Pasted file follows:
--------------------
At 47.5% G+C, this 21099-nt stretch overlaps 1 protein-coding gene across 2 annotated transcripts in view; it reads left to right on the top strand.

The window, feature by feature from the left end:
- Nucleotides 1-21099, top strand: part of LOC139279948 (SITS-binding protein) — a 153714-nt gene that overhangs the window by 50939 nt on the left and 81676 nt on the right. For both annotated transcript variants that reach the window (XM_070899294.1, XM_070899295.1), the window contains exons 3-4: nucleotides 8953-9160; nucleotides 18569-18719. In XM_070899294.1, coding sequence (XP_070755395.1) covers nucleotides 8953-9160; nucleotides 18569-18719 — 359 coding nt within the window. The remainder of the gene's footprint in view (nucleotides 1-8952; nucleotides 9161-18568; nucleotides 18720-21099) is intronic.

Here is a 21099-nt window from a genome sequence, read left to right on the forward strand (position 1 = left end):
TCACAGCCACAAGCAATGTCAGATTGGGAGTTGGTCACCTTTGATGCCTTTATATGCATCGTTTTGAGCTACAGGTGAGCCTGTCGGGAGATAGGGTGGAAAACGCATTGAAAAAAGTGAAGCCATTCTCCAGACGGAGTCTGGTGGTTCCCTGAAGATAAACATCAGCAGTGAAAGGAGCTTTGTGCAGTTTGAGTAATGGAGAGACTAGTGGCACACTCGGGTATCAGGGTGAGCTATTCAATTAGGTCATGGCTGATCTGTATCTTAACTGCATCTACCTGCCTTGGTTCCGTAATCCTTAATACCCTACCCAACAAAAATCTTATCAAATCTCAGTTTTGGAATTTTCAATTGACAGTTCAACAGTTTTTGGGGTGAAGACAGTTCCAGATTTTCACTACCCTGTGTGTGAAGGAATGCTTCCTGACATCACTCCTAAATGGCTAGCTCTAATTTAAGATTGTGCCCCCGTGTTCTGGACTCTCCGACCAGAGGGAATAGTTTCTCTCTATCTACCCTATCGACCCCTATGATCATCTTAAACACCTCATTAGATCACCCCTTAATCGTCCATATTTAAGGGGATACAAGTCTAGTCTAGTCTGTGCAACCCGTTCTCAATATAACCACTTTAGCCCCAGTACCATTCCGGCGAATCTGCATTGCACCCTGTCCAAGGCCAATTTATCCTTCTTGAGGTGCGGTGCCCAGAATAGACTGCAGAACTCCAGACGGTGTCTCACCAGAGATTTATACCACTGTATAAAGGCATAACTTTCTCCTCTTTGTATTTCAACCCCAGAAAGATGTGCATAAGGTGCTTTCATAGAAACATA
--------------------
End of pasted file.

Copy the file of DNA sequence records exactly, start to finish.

At 47.5% G+C, this 21099-nt stretch overlaps 1 protein-coding gene across 2 annotated transcripts in view; it reads left to right on the top strand.

The window, feature by feature from the left end:
- Nucleotides 1-21099, top strand: part of LOC139279948 (SITS-binding protein) — a 153714-nt gene that overhangs the window by 50939 nt on the left and 81676 nt on the right. For both annotated transcript variants that reach the window (XM_070899294.1, XM_070899295.1), the window contains exons 3-4: nucleotides 8953-9160; nucleotides 18569-18719. In XM_070899294.1, coding sequence (XP_070755395.1) covers nucleotides 8953-9160; nucleotides 18569-18719 — 359 coding nt within the window. The remainder of the gene's footprint in view (nucleotides 1-8952; nucleotides 9161-18568; nucleotides 18720-21099) is intronic.

Here is a 21099-nt window from a genome sequence, read left to right on the forward strand (position 1 = left end):
TCACAGCCACAAGCAATGTCAGATTGGGAGTTGGTCACCTTTGATGCCTTTATATGCATCGTTTTGAGCTACAGGTGAGCCTGTCGGGAGATAGGGTGGAAAACGCATTGAAAAAAGTGAAGCCATTCTCCAGACGGAGTCTGGTGGTTCCCTGAAGATAAACATCAGCAGTGAAAGGAGCTTTGTGCAGTTTGAGTAATGGAGAGACTAGTGGCACACTCGGGTATCAGGGTGAGCTATTCAATTAGGTCATGGCTGATCTGTATCTTAACTGCATCTACCTGCCTTGGTTCCGTAATCCTTAATACCCTACCCAACAAAAATCTTATCAAATCTCAGTTTTGGAATTTTCAATTGACAGTTCAACAGTTTTTGGGGTGAAGACAGTTCCAGATTTTCACTACCCTGTGTGTGAAGGAATGCTTCCTGACATCACTCCTAAATGGCTAGCTCTAATTTAAGATTGTGCCCCCGTGTTCTGGACTCTCCGACCAGAGGGAATAGTTTCTCTCTATCTACCCTATCGACCCCTATGATCATCTTAAACACCTCATTAGATCACCCCTTAATCGTCCATATTTAAGGGGATACAAGTCTAGTCTAGTCTGTGCAACCCGTTCTCAATATAACCACTTTAGCCCCAGTACCATTCCGGCGAATCTGCATTGCACCCTGTCCAAGGCCAATTTATCCTTCTTGAGGTGCGGTGCCCAGAATAGACTGCAGAACTCCAGACGGTGTCTCACCAGAGATTTATACCACTGTATAAAGGCATAACTTTCTCCTCTTTGTATTTCAACCCCAGAAAGATGTGCATAAGGTGCTTTCATAGAAACATA